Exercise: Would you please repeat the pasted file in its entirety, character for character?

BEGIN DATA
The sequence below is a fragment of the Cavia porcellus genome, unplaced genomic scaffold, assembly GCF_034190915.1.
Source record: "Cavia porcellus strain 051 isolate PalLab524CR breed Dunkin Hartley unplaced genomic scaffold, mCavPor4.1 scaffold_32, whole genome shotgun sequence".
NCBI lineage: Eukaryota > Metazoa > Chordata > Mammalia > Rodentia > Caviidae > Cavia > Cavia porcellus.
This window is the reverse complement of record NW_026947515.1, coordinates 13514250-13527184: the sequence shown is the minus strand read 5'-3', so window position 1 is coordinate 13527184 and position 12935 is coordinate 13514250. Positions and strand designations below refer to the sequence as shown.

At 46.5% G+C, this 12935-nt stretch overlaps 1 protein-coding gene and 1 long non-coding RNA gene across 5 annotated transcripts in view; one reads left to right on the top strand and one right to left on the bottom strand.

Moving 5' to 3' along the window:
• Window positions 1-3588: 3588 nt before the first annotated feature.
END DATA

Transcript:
The sequence below is a fragment of the Cavia porcellus genome, unplaced genomic scaffold, assembly GCF_034190915.1.
Source record: "Cavia porcellus strain 051 isolate PalLab524CR breed Dunkin Hartley unplaced genomic scaffold, mCavPor4.1 scaffold_32, whole genome shotgun sequence".
NCBI lineage: Eukaryota > Metazoa > Chordata > Mammalia > Rodentia > Caviidae > Cavia > Cavia porcellus.
This window is the reverse complement of record NW_026947515.1, coordinates 13514250-13527184: the sequence shown is the minus strand read 5'-3', so window position 1 is coordinate 13527184 and position 12935 is coordinate 13514250. Positions and strand designations below refer to the sequence as shown.

At 46.5% G+C, this 12935-nt stretch overlaps 1 protein-coding gene and 1 long non-coding RNA gene across 5 annotated transcripts in view; one reads left to right on the top strand and one right to left on the bottom strand.

Moving 5' to 3' along the window:
• Window positions 1-3588: 3588 nt before the first annotated feature.